In my opinion, the Upper Peninsula of Michigan is only place in the state where you can experience true wilderness. The Pictured Rocks National Lakeshore between Munising and Grand Marais are a stunning example of nature’s beauty. The cliffs along Lake Superior are viewed by thousands of visitors every year. You can see the cliffs from tour boats, by kayak or canoe, or from hiking trails along the cliffs. The Pictured Rocks National Lakeshore includes acres of wilderness inland from the lakeshore and miles of hiking trails, including a segment of the North Country Scenic Trail. Backcountry campgrounds are accessible by foot or boat.
We stayed at the Bay Furnace Natural Forest Campground, just west of Munising. There were no hookups for electricity and water and we were in our dry camping mode. The campground was quite nice, with lots of trees between sites. Most of the sites were deep enough to handle a trailer of our size. Some of the sites were right on the bay, with a clear view of the Lake Superior and Grand Island. Munising was the site of many iron ore mines, and was the major industry in the area for years. Along the lakeshore the companies had built huge furnaces to melt the iron ore for shipment and for local use in making tools and other implements. One of these old furnaces has been partially restored and is in the Bay Furnace campground. We would recommend this campground to anyone coming to the area.
Bob has backpacked in the Pictured Rocks three times (once with Pat as his hiking partner) and wanted to return to the area. Surprisingly we spent more time on the water than we did hiking. We went to a rock formation in the Pictured Rocks called Miner’s Castle. We launched our kayaks from nearby Miner’s Beach and paddled around Miner’s Castle and along other cliffs. The trip was a bit challenging as we paddled in waves up to three feet high. Lake Superior can be very unpredictable and strong winds and high seas can occur with little warning. There are many places along the lakeshore where the sheer cliffs will not allow you to beach your kayak if you get into trouble. You are strongly encouraged to paddle out in the lake with only the proper equipment. Our kayaks were not made for this sort of environment, so we stayed close to the Miner’s Beach area. We stopped for lunch on the beach and went swimming afterward. The heat wave we had been experiencing made swimming in Lake Superior more pleasant than you would normally expect.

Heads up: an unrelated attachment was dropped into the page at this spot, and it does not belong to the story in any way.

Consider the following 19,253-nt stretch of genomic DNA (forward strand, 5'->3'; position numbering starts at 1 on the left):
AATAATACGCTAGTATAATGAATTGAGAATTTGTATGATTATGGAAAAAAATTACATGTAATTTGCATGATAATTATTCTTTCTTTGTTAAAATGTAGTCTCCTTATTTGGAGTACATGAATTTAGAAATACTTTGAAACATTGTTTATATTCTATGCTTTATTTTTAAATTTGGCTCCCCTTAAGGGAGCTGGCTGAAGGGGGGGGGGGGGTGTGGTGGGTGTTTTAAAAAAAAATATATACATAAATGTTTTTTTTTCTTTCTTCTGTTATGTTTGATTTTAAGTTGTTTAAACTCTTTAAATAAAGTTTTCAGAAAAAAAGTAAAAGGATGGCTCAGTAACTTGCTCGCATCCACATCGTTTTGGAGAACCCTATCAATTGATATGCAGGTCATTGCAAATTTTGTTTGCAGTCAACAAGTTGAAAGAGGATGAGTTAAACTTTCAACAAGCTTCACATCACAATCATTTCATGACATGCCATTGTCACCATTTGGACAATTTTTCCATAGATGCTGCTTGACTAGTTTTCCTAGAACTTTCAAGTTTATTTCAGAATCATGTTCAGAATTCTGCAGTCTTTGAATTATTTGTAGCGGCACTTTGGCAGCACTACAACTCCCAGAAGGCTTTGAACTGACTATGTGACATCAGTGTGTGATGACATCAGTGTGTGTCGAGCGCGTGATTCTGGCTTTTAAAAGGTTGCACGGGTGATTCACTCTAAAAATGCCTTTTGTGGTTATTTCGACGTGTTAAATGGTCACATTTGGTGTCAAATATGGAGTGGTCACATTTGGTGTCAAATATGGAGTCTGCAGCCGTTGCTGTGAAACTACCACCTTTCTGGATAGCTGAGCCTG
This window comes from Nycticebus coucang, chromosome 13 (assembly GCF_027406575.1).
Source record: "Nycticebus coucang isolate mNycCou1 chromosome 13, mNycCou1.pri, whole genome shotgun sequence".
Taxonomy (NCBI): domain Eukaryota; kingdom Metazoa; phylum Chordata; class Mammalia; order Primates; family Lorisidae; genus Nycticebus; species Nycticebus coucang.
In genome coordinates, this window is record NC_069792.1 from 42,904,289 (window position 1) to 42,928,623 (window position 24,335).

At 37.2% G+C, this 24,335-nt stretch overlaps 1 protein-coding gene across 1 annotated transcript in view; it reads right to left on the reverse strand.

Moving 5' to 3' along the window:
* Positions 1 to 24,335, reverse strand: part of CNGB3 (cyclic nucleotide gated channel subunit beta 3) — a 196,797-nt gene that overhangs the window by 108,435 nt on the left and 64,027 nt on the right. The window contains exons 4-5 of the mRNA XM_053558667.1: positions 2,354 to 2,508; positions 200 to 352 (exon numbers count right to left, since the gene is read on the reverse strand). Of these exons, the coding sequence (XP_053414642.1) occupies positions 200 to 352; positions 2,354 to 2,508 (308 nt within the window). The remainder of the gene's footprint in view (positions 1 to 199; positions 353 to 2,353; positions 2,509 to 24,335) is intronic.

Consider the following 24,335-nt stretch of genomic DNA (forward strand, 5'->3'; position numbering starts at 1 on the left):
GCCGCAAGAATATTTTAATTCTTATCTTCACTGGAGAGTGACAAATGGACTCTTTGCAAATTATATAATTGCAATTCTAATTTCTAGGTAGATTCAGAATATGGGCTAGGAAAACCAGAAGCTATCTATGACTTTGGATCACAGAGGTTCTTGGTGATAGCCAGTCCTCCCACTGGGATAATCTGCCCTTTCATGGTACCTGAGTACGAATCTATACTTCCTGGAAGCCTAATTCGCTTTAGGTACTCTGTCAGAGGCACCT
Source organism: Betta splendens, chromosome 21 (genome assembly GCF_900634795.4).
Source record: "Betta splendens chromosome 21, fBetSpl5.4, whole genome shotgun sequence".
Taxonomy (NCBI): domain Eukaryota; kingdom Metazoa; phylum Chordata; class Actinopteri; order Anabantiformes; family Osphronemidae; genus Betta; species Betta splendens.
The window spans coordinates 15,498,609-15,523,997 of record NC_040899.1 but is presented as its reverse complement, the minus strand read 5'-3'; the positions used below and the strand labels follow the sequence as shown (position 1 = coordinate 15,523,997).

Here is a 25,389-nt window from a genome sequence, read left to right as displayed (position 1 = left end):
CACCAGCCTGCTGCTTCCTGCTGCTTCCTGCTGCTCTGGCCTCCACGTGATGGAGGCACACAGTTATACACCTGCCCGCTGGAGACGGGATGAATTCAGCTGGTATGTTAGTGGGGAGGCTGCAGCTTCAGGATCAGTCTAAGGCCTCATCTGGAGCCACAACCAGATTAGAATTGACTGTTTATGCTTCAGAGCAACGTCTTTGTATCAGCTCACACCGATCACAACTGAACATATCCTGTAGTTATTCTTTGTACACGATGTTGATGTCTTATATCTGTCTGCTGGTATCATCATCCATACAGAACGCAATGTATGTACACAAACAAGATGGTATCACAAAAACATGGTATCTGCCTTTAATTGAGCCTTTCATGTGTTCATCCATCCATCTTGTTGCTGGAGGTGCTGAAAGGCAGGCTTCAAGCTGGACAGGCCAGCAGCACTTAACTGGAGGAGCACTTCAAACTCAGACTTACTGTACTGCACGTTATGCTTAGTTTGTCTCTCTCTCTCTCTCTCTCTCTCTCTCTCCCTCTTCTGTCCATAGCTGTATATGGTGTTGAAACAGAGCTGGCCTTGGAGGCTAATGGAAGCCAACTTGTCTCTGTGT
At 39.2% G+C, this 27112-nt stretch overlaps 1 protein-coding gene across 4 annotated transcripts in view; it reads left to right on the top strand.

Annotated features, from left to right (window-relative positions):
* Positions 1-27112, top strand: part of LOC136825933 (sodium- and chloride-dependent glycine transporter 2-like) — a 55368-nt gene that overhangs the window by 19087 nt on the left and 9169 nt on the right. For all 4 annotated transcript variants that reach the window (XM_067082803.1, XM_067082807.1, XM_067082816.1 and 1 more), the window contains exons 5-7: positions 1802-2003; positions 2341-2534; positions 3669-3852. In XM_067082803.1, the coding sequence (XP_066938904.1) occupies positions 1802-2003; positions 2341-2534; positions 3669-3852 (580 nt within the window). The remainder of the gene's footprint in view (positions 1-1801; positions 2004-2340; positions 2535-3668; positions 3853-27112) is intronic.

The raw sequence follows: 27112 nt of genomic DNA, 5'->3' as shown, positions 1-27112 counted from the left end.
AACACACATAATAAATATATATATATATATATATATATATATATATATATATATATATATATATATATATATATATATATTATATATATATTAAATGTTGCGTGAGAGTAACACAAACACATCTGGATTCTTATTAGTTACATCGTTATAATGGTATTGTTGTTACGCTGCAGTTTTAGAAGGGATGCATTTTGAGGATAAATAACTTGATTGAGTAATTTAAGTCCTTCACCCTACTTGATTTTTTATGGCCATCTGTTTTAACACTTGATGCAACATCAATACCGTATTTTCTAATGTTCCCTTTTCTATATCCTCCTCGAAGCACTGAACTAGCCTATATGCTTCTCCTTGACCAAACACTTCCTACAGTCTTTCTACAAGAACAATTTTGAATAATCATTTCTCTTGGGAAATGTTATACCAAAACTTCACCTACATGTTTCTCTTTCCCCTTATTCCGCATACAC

Bob had heard about how good the SCUBA diving was in the Alger Underwater Preserve and made arrangements to dive on two wrecks, the Steven M. Selvick and the Bermuda. The water was clear but VERY cold. It was 500 at sixty feet underwater on the Selvick and still cold at thirty feet down on the Bermuda. The shallow dives allow you plenty of time to explore the wrecks, but the cold water didn’t encourage you to stay underwater too long.
While in Munising we drove over to Marquette to have dinner with one of Bob’s friends from the National Guard, Fred Stonehouse. We had dinner at Vierlings, a refurbished “Sample House,” that had some of the best and freshest white fish we had ever eaten. Fred is an author of several books about the Great Lakes and is a Marquette city councilman. He and his wife, Lois, are certainly proud of Marquette and gave us a personal tour before we left.
There are several waterfalls in the area and a brochure available in the Interagency Visitors Center in Munising gives detailed directions to each one. We explored several in the area and it was surprising how a small stream can create a significant waterfall.
Our last full day was spent kayaking on the Au Train River. This is a very popular river and was pretty crowded at the bridge from which we launched, although the crowd cleared quickly and we had a very pleasant time on the river. The Au Train River winds in an S-curve on its way to Lake Superior so it was easy to drop off Pat with the kayaks at the bridge, have Bob park the truck at Lake Superior, and ride his bike back to the launch point.
Munising and the Pictured Rocks were a great place to visit, and now we are on our way to the Porcupine Mountains Wilderness State Park.